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Research Papers: Lubricants

A Quantitative Structure Tribo-Ability Relationship Model for Ester Lubricant Base Oils

[+] Author and Article Information
Xinlei Gao

School of Chemical and
Environmental Engineering,
Wuhan Polytechnic University,
Wuhan, Hubei Province 430023, China
e-mail: gaoxl0131@163.com

Zhan Wang, Tingting Wang

School of Chemical and
Environmental Engineering,
Wuhan Polytechnic University,
Wuhan, Hubei Province 430023, China

Kang Dai

College of Pharmacy,
South-Central University for Nationalities,
Wuhan, Hubei Province 430074, China

1Corresponding author.

Contributed by the Tribology Division of ASME for publication in the JOURNAL OF TRIBOLOGY. Manuscript received December 21, 2013; final manuscript received December 2, 2014; published online January 29, 2015. Assoc. Editor: Hong Liang.

J. Tribol 137(2), 021801 (Apr 01, 2015) (7 pages) Paper No: TRIB-13-1255; doi: 10.1115/1.4029332 History: Received December 21, 2013; Revised December 02, 2014; Online January 29, 2015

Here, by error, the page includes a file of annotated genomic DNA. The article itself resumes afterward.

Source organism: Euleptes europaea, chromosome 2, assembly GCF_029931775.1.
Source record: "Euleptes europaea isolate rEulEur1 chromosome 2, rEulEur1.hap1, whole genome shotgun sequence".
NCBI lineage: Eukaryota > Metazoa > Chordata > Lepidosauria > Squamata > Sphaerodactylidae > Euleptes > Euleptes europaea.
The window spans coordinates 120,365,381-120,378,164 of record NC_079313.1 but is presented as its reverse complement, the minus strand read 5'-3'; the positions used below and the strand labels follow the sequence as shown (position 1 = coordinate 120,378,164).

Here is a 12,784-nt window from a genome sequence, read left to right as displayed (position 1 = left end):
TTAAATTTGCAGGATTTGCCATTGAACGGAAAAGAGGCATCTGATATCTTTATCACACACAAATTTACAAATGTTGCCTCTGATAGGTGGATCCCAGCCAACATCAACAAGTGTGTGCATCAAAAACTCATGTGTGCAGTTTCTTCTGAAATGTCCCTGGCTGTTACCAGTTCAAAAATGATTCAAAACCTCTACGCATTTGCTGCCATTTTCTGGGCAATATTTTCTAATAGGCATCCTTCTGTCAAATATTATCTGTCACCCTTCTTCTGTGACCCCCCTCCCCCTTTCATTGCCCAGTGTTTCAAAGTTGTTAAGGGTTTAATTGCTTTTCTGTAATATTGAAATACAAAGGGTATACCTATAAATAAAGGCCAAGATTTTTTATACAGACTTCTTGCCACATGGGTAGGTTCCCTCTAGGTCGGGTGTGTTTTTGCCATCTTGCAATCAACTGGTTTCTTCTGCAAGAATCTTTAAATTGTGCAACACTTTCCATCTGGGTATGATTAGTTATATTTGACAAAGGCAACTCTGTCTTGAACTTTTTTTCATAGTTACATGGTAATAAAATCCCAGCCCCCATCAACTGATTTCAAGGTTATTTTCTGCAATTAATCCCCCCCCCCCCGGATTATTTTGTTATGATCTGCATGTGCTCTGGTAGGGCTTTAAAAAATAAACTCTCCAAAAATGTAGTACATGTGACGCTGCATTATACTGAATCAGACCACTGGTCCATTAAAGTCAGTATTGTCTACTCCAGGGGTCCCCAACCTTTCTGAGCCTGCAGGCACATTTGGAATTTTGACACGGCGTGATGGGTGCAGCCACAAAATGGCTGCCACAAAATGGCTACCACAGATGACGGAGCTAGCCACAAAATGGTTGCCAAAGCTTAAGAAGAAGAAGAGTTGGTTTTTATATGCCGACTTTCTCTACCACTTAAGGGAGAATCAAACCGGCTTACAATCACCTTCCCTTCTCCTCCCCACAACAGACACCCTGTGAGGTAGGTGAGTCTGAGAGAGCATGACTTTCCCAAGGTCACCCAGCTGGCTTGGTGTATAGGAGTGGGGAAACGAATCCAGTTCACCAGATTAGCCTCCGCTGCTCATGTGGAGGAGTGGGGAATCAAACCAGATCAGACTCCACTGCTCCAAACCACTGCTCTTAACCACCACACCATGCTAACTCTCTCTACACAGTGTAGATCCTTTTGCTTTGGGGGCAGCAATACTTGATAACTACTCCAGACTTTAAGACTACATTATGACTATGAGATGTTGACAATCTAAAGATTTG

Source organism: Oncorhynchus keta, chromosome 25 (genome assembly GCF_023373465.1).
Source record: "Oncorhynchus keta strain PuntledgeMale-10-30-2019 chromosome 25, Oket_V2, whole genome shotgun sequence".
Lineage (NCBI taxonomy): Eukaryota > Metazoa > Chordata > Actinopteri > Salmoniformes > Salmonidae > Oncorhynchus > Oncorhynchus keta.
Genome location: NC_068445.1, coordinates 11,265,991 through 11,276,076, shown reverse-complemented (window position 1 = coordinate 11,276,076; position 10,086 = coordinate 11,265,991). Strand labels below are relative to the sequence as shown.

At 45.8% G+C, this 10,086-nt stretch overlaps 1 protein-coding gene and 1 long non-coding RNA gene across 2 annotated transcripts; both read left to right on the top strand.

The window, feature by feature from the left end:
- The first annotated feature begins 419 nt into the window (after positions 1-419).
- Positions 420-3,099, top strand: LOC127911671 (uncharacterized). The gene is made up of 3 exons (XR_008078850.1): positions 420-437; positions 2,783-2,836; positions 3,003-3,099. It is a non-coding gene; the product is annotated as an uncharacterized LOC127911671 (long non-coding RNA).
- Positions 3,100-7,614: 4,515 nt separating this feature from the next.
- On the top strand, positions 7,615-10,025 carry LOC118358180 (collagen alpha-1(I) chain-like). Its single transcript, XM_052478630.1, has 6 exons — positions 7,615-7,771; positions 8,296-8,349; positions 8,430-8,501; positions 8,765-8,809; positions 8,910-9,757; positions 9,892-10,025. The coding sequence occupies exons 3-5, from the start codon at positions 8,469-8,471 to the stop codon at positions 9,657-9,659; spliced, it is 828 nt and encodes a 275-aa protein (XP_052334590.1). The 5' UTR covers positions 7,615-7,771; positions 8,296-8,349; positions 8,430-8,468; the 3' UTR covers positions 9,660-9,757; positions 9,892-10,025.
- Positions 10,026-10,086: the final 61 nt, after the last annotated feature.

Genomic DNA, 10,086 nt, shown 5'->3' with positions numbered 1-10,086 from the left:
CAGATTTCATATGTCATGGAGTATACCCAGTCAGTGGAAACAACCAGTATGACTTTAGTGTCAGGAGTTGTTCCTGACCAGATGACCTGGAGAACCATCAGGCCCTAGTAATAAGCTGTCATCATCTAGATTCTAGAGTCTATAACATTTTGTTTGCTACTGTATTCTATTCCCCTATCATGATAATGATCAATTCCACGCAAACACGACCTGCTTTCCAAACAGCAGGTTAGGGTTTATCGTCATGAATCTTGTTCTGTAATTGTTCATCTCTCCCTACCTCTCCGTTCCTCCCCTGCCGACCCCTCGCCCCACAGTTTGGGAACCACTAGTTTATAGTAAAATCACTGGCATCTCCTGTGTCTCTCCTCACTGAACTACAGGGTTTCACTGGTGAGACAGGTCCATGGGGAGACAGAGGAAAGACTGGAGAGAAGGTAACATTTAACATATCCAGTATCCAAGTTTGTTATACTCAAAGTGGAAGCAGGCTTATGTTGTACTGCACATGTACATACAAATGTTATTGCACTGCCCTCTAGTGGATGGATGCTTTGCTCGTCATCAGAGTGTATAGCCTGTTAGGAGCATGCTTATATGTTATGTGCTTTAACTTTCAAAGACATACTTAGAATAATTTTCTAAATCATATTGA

Friction tests with point–point contact were carried out using a microtribometer to investigate the tribological characteristics of steel/steel rubbing pair immersed in 57 kinds of esters as lubricant base oils. A set of 57 esters and their wear data were included in the back-propagation neural network (BPNN)-quantitative structure tribo-ability relationship (QSTR) model with two-dimensional (2D) and three-dimensional (3D) QSTR descriptors. The predictive performance of the BPNN-QSTR model is acceptable. The findings of the BPNN-QSTR model show that the extent of polar groups cannot be too large in the molecule to achieve good antiwear performance; and the polar groups with a high degree of relative concentrated charge are favorable for antiwear. A low degree of molecular hydrophobicity of lubricant base oil is beneficial for antiwear behavior. Large molecular dipole moment is disadvantageous for antiwear properties. It is necessary to maintain one large molecular surface in one plane, to have a long and short chain length to be present within the same molecule, and to keep small difference between the long and short chain length to enhance the antiwear performance. Finally, lubricant base oil candidate molecules will have beneficial antiwear properties that they should contain more N groups with three single bonds and more C groups with one double bond and two single bonds; the presence of O atoms with any bonds or CH groups with three single bonds leads to a decrease in the wear resistance performance.